Molina sees Q1 profit boost even as membership declines 

earnings
Molina Healthcare released its first-quarter earnings Tuesday. (Pixabay)

Molina Healthcare saw a profit boost in the first quarter of 2019 even as revenues sagged, according to the company’s latest financial data. 

Molina held its quarterly earnings call Tuesday and reported an 85% increase in net income year over year from $107 million to $198 million, according to the data. However, total revenue declined by about $500 million from the first quarter of 2018, dipping from $4.6 billion to $4.1 billion. 

The financial results can be chalked up to a decline in membership alongside a decline in expenses. Total membership across Molina’s plans decreased from nearly 4.1 million to close to 3.4 million, but its medical cost ratio also declined by about 1% from the first quarter of 2018, lowering costs. 

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As a result, Molina increased its 2019 outlook. It now projects between $10.50 and $11 in income per share, up from a projected $9.25 to $9.75. It estimates net income for the coming year at between $680 million and $710 million, an increase from between $600 million and $630 million.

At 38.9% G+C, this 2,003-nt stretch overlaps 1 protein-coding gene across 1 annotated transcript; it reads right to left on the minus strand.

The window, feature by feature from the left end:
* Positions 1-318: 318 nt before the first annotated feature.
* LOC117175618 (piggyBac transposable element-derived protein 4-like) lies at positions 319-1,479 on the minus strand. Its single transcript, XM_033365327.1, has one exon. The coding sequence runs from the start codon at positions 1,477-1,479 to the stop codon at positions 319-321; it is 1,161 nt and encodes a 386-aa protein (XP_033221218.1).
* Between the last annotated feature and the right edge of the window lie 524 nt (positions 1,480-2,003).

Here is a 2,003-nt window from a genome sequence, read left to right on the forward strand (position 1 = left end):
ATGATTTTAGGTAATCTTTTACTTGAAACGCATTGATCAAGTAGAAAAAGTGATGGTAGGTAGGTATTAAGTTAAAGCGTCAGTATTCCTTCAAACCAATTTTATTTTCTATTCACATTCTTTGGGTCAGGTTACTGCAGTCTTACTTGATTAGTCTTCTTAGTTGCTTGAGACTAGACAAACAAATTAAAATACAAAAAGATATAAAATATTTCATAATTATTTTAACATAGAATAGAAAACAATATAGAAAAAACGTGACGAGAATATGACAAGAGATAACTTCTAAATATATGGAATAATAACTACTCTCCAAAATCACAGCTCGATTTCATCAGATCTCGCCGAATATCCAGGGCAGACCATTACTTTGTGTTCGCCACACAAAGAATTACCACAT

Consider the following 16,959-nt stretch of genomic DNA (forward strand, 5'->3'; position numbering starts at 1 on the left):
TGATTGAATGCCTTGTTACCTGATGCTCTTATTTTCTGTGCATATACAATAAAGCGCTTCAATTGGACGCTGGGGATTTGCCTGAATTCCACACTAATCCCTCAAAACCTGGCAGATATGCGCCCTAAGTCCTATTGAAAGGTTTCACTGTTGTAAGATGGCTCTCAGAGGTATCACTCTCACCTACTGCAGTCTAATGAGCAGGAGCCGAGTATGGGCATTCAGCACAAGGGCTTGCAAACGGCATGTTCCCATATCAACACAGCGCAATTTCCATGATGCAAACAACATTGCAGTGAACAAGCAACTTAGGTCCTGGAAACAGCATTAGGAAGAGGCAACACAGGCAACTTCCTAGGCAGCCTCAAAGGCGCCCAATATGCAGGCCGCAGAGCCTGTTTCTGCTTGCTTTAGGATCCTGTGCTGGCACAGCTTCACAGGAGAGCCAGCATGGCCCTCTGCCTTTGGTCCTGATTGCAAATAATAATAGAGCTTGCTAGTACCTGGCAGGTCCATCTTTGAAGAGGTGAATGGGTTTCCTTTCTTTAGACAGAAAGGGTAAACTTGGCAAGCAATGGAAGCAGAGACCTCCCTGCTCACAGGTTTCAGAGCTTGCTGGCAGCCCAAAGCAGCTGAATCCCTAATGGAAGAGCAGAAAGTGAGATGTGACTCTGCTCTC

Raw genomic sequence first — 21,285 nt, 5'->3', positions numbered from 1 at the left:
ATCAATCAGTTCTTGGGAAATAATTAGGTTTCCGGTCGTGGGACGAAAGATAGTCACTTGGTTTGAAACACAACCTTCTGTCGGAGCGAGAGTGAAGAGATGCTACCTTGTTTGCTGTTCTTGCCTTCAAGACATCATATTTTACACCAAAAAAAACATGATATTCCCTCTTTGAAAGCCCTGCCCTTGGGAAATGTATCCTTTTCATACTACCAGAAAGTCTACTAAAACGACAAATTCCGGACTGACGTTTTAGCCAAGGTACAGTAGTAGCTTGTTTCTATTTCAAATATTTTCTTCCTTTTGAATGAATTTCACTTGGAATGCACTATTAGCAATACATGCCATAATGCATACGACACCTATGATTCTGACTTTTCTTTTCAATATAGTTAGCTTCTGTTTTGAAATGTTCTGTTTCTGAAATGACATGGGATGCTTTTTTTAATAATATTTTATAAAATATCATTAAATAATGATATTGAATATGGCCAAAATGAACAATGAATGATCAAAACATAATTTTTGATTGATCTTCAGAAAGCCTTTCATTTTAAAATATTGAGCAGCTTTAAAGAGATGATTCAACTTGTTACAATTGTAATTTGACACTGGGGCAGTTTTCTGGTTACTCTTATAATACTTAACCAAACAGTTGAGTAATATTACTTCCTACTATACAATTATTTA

“These results are a testament to the achievability of the second phase of our strategy, which is to sustain the attractive margin position we built in 2018,” CEO Joseph Zubretsky said.  

RELATED: Insurers like Centene, Molina better positioned to weather economic downturn than in 2008, Moody’s finds 

Molina has been on a financial upswing following a rough 2017 that saw the ouster of its then-CEO J. Mario Molina and Chief Financial Officer John Molina, sons of the insurer’s founder, amid a significant decline in its Affordable Care Act business. 

Analysts put a positive spin on Molina’s ongoing financial performance. In a report, Moody’s Investors Service upgraded its ratings for the company and changed its outlook to positive. 

Moody’s attributes much of that change to the new management team’s pivot to new processes and its reduced focused on expansion, which dominated much of its business in 2015 and 2016. 

Dean Ungar, Moody’s vice president, said in a statement that Molina could also be a benefactor if finalizing the planned merger between Centene and WellCare requires either company to divest part of their Medicaid portfolio. 

“A key credit driver for Molina is the sustainability of its much-improved earnings and margins,” Ungar said. “A credit positive first quarter was underpinned by stronger earnings and margin growth driven by medical management and operational efficiency.” 

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